“I don’t know if I would call it a witch-hunt..”

Interesting snippet from yesterday’s Irish News, although I’m not sure the Sinn Féin Bulletin can be accurately called a newspaper.. ANYhoo.. Apparently the Education Minister, Sinn Féin’s Caitriona Ruane, is hearing voices.. [scroll down]

“Look at who controls the media and in whose interest the media works,” Ms Ruane said. “There is, and I am putting this in inverted commas, the old boys’ network and I think that is what you are seeing.

“The voices that we are hearing are the voices of the establishment. What we need to hear are the voices of the people who are pro-change and I am meeting them every day. “I don’t know if I would call it a witch-hunt. What I do know is that there are many people trying to block and frustrate change but I have never let loud voices stop the work I do.”

That would include these ‘old boys’, presumably..

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  • “Mick, You advocate comprehensive education a socialist/marxist construct”
    by Essentialist

    Apparently this guy actually believes the above nonsense, of course he uses such language as he clearly believes it will enable him to smear all those who support comprehensives, when nothing could be further from the truth as those who support comprehensive schools come from right across the political spectrum. They include lefties like me, right across the political spectrum to the current leader of the tory Party David Cameron. Indeed in recent years some of the finest arguments for the ending of selection [and public schools] have come from the conservative right.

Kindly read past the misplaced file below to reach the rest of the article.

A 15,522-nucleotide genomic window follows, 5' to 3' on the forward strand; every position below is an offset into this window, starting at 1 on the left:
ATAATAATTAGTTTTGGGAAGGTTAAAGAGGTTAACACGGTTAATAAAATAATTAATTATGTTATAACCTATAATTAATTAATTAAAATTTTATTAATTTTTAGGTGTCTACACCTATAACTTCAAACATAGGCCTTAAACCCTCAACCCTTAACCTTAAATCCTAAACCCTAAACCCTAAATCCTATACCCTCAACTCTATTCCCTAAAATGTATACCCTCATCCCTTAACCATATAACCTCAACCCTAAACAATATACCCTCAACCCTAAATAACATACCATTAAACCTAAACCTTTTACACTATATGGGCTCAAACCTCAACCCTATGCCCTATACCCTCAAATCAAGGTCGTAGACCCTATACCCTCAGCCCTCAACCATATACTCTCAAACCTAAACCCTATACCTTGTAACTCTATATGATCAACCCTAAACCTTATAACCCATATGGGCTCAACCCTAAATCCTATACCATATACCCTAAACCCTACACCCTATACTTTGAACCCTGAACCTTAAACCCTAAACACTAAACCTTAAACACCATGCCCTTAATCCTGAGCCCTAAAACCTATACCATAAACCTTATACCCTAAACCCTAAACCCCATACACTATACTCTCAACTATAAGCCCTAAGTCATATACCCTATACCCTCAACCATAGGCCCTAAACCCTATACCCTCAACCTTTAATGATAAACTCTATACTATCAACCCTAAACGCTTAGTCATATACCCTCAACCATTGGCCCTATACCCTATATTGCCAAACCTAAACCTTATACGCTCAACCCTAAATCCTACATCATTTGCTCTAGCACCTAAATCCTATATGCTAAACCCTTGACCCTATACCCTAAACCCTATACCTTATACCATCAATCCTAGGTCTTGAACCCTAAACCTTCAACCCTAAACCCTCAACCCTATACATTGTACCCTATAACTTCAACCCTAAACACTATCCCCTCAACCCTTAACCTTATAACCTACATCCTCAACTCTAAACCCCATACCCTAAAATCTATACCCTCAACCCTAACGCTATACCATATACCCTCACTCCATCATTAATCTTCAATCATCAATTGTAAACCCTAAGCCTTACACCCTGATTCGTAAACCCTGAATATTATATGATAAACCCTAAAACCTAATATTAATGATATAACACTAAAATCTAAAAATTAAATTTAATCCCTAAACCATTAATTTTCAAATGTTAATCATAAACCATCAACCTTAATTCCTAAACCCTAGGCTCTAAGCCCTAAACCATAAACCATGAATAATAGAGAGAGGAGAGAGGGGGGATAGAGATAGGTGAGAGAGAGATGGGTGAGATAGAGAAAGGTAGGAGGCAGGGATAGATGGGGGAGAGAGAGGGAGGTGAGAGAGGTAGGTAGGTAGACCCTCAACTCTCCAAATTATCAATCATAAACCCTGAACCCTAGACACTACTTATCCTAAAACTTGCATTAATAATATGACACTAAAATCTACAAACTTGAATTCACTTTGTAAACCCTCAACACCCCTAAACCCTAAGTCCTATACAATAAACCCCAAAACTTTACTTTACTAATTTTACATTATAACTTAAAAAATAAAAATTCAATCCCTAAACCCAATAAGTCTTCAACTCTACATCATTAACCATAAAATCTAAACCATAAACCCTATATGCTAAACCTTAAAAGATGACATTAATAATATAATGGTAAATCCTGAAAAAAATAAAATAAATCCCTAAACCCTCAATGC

What I find interesting about this is that Essentialist and his ilk are the ones who are condemning Ms Raune for not reaching a consensus over selection. Yet given his hatred of marxist and socialists who he claims are behind comprehensive education, it must be pretty obvious that he would no more reach a consensus with such folk than he would give a cuddle to a gay guy.

    Which is a shame as essentialist clearly rejoices in ‘some’ children doing well at school and some of his views about the lack of ambition being a major factor behind the inability of some kids to prosper at school are far from daft. However he fails to see the link between this and selection, not because the evidence is not there but were he to do so it would upset his world view, which is stuck in a cold war time warp.

  • willis

    It is interesting how advocacy of selection at 11 goes hand in hand with denigration of vocational skills. Life would be very complicated if you had to select on practical ability as well as maths and science. That is one reason why a properly run comprehensive system could deliver better results than a selective one.

    How is it that the selective system in England only lasted 20 years after the 1948 Act whereas the Comprehensive system has lasted 40 despite nearly half that time being under a Tory Government?

    Has Scotland or Wales begged to go back to selection once they got their own governments?